Tokophobia is a condition in which a woman has an excessive and unreasonable fear of harm or death as a result of pregnancy and childbirth, which leads to her avoiding or even terminating a pregnancy. Tokophobia may be classed as either primary or secondary.
In this condition, the woman dreads childbirth before she becomes pregnant. Primary tokophobia is not just worrying about whether the mother and baby will make it through the delivery process safe and sound. Such fears occur in almost all women who, nonetheless, choose to become pregnant when they feel the need for children. Even unplanned pregnancies are often accepted once the child is born, despite the initial anxieties and resentments.
In tokophobia, it is common for the woman to be prone to anxiety, and therefore dread fatal harm if she is compelled to undergo a vaginal delivery. Another reason is that women with primary tokophobia might be reacting to negative information they have received from friends or family about their own experiences of childbirth. This may include birthing videos seen during childhood, sex education classes at school, or past experiences of rape, childhood sexual abuse, or eating disorders which reflect a sense of lack of control.
Here the woman has already undergone at least one pregnancy, which may have been normal or abnormal in medical terms. In other words, secondary tokophobia may follow a normal delivery or a traumatic one, such as a miscarriage, termination of pregnancy, or a stillbirth.
Why a woman feels so very anxious about childbirth after having undergone one or more deliveries already may depend upon whether she is an anxious person.
State anxiety, in psychological terms, means that the woman feels anxious when she perceives that what is happening to and around her may cause danger to her or her child. This is especially so when she feels that she has no control over what happens to her, reducing her ability to cope with the danger and difficulty of the situation. Thus a successful outcome usually alleviates the anxiety state in such a woman.
The anxiety trait is more stable or permanent than the anxiety state. Such women may have negative past experiences which have reinforced the trait, which results in a tendency to fear childbirth rather than expect that she will be able to deal with it. Women with secondary tokophobia may have natural or acquired personality traits which drive them to view a previous birthing experience negatively, whether or not it was objectively traumatic or not. That is, they may be programmed to view events and experiences during childbirth as invasive, uncontrollable, and life-threatening.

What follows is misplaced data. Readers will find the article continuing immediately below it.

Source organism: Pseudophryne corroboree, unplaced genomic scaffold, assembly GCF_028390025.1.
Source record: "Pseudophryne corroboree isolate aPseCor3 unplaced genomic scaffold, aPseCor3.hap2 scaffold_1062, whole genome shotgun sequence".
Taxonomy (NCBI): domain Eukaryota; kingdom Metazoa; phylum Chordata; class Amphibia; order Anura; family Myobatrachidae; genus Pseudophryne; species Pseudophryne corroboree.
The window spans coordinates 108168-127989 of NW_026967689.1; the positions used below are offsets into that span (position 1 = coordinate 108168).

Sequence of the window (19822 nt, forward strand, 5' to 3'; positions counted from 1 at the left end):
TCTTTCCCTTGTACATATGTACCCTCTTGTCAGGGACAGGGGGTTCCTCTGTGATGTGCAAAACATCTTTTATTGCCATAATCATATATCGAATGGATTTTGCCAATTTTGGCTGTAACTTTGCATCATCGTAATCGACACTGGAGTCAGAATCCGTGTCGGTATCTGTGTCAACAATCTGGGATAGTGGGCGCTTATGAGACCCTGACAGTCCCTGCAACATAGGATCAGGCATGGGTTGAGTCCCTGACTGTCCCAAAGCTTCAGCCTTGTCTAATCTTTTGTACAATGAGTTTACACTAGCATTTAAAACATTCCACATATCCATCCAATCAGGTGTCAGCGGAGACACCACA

Women with secondary tokophobia often let their thoughts run continuously on possible events and outcomes of future deliveries. This gives them the typical anxiety traits of hypervigilance, jitteriness, and the perception of normal or neutral events as fulfilling their worst fears. As one researcher observed, “During labor, [these] women experience what they are afraid of.” This negative appraisal of events makes them feel great dread of future similar events. Thus even though nulliparous women feared labor and delivery more than parous women did, the latter have shown a higher rate of trait anxiety which could result in secondary tokophobia.
Secondary tokophobia may be a result of a traumatic birth experience which led to the development of post-traumatic stress disorder (PTSD). Due to this, it bears the hallmarks of feelings of fear, helplessness, and horror when faced with a perceived threat of serious injury or death to the mother or the child. This threat may be in the form of actual or perceived physical tearing, or unexpectedly intense pain.
The distinction between a traumatic childbirth and one which induces tokophobia may be in the way the woman perceives it. That is, childbirth is usually a process which the woman endures voluntarily, usually with a positive outlook, and which may even include elements of joy despite the pain. The outcome usually makes the woman feel that the painful and other negative aspects of childbirth are richly compensated for by the baby’s birth.
However, a woman who later develops tokophobia may retain the perception of trauma, invasive examinations, loss of control through pain and emergency procedures, and violation of her privacy, as central to the experience, rather than the birth itself. This may lead to delayed bonding with the infant, isolation from other ‘happy’ mothers, strife with the father, and depression in the postnatal period. The final step is a thorough disgust, aversion, fear, and avoidance of pregnancy and childbirth.